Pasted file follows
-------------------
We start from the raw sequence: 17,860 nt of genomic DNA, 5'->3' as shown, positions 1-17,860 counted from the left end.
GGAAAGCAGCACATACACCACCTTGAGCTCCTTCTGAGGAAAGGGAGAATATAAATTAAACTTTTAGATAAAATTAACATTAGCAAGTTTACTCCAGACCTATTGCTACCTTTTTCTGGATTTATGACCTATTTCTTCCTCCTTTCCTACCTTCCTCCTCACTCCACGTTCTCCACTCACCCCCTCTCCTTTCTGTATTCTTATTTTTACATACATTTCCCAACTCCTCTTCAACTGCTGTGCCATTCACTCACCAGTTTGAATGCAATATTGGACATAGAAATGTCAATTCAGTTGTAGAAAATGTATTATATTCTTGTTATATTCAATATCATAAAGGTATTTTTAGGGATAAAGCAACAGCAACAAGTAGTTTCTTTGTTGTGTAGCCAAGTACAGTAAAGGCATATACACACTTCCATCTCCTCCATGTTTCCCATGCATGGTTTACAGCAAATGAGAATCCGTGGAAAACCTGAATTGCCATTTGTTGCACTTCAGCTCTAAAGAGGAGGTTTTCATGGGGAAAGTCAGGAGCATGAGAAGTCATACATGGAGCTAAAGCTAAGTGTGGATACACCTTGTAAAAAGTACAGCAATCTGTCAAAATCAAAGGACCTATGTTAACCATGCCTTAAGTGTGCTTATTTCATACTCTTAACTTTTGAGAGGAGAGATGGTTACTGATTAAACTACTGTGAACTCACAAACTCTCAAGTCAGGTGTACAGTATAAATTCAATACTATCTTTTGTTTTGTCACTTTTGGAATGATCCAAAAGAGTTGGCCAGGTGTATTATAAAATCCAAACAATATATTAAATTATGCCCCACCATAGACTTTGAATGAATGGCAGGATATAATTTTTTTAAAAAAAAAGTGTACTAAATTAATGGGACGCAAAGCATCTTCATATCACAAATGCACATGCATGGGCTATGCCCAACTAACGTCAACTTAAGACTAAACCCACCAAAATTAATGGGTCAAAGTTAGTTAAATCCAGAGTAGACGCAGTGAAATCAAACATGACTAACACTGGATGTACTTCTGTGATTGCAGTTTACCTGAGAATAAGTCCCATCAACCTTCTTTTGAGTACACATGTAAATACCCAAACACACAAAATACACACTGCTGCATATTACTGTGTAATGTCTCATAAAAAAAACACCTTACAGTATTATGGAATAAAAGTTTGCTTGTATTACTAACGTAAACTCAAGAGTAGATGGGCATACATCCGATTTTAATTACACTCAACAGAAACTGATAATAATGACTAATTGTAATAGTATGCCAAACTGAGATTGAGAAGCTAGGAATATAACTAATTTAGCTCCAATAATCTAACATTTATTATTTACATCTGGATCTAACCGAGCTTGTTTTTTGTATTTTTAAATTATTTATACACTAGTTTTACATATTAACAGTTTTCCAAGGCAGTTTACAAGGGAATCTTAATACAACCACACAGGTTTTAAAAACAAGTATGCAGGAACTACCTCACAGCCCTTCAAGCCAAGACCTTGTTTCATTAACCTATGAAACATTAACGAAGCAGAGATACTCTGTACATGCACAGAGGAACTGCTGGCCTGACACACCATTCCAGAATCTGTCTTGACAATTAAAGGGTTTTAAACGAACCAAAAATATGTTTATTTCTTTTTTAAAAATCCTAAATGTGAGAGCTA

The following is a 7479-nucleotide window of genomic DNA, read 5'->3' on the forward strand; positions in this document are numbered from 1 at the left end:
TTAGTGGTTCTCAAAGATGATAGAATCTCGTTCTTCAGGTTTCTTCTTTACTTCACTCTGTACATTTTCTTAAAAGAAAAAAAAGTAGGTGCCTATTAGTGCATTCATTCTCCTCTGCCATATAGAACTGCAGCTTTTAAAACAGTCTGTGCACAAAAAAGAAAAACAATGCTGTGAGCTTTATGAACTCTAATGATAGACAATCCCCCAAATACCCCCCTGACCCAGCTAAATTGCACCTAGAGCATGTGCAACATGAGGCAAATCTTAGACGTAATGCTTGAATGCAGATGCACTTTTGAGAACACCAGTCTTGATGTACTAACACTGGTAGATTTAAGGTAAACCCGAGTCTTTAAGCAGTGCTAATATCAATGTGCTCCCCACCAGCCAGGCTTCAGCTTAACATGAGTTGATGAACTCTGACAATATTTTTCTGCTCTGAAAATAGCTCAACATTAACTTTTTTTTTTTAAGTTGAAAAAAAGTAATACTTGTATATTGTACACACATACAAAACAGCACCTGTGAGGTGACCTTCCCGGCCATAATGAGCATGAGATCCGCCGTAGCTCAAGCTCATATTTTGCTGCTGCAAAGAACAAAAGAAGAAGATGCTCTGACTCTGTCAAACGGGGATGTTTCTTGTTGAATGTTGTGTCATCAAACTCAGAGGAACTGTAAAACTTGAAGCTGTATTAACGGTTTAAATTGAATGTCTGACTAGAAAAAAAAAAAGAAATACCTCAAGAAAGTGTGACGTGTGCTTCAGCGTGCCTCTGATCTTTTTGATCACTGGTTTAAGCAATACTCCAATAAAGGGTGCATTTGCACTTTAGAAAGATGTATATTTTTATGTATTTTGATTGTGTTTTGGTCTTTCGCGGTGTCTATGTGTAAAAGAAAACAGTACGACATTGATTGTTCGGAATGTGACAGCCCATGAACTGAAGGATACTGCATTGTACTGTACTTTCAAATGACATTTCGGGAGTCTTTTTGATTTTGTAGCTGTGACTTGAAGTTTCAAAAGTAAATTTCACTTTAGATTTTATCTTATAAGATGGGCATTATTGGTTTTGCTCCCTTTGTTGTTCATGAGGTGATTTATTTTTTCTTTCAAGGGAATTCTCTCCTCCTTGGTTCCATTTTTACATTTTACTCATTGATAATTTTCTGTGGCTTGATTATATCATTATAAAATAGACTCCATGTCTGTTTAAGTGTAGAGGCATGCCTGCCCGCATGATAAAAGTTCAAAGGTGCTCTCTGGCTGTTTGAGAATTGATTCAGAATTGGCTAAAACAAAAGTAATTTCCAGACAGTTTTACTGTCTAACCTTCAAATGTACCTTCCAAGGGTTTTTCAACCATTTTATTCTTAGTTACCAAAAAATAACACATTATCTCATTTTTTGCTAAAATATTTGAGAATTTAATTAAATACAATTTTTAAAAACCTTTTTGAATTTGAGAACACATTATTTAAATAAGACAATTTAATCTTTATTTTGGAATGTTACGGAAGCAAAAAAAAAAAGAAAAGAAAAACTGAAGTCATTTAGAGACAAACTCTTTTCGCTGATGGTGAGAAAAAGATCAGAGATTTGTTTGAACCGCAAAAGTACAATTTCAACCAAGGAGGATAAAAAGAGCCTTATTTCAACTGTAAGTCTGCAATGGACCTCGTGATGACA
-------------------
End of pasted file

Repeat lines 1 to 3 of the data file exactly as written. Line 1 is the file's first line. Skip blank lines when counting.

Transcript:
We start from the raw sequence: 17,860 nt of genomic DNA, 5'->3' as shown, positions 1-17,860 counted from the left end.
GGAAAGCAGCACATACACCACCTTGAGCTCCTTCTGAGGAAAGGGAGAATATAAATTAAACTTTTAGATAAAATTAACATTAGCAAGTTTACTCCAGACCTATTGCTACCTTTTTCTGGATTTATGACCTATTTCTTCCTCCTTTCCTACCTTCCTCCTCACTCCACGTTCTCCACTCACCCCCTCTCCTTTCTGTATTCTTATTTTTACATACATTTCCCAACTCCTCTTCAACTGCTGTGCCATTCACTCACCAGTTTGAATGCAATATTGGACATAGAAATGTCAATTCAGTTGTAGAAAATGTATTATATTCTTGTTATATTCAATATCATAAAGGTATTTTTAGGGATAAAGCAACAGCAACAAGTAGTTTCTTTGTTGTGTAGCCAAGTACAGTAAAGGCATATACACACTTCCATCTCCTCCATGTTTCCCATGCATGGTTTACAGCAAATGAGAATCCGTGGAAAACCTGAATTGCCATTTGTTGCACTTCAGCTCTAAAGAGGAGGTTTTCATGGGGAAAGTCAGGAGCATGAGAAGTCATACATGGAGCTAAAGCTAAGTGTGGATACACCTTGTAAAAAGTACAGCAATCTGTCAAAATCAAAGGACCTATGTTAACCATGCCTTAAGTGTGCTTATTTCATACTCTTAACTTTTGAGAGGAGAGATGGTTACTGATTAAACTACTGTGAACTCACAAACTCTCAAGTCAGGTGTACAGTATAAATTCAATACTATCTTTTGTTTTGTCACTTTTGGAATGATCCAAAAGAGTTGGCCAGGTGTATTATAAAATCCAAACAATATATTAAATTATGCCCCACCATAGACTTTGAATGAATGGCAGGATATAATTTTTTTAAAAAAAAAGTGTACTAAATTAATGGGACGCAAAGCATCTTCATATCACAAATGCACATGCATGGGCTATGCCCAACTAACGTCAACTTAAGACTAAACCCACCAAAATTAATGGGTCAAAGTTAGTTAAATCCAGAGTAGACGCAGTGAAATCAAACATGACTAACACTGGATGTACTTCTGTGATTGCAGTTTACCTGAGAATAAGTCCCATCAACCTTCTTTTGAGTACACATGTAAATACCCAAACACACAAAATACACACTGCTGCATATTACTGTGTAATGTCTCATAAAAAAAACACCTTACAGTATTATGGAATAAAAGTTTGCTTGTATTACTAACGTAAACTCAAGAGTAGATGGGCATACATCCGATTTTAATTACACTCAACAGAAACTGATAATAATGACTAATTGTAATAGTATGCCAAACTGAGATTGAGAAGCTAGGAATATAACTAATTTAGCTCCAATAATCTAACATTTATTATTTACATCTGGATCTAACCGAGCTTGTTTTTTGTATTTTTAAATTATTTATACACTAGTTTTACATATTAACAGTTTTCCAAGGCAGTTTACAAGGGAATCTTAATACAACCACACAGGTTTTAAAAACAAGTATGCAGGAACTACCTCACAGCCCTTCAAGCCAAGACCTTGTTTCATTAACCTATGAAACATTAACGAAGCAGAGATACTCTGTACATGCACAGAGGAACTGCTGGCCTGACACACCATTCCAGAATCTGTCTTGACAATTAAAGGGTTTTAAACGAACCAAAAATATGTTTATTTCTTTTTTAAAAATCCTAAATGTGAGAGCTA

The following is a 7479-nucleotide window of genomic DNA, read 5'->3' on the forward strand; positions in this document are numbered from 1 at the left end: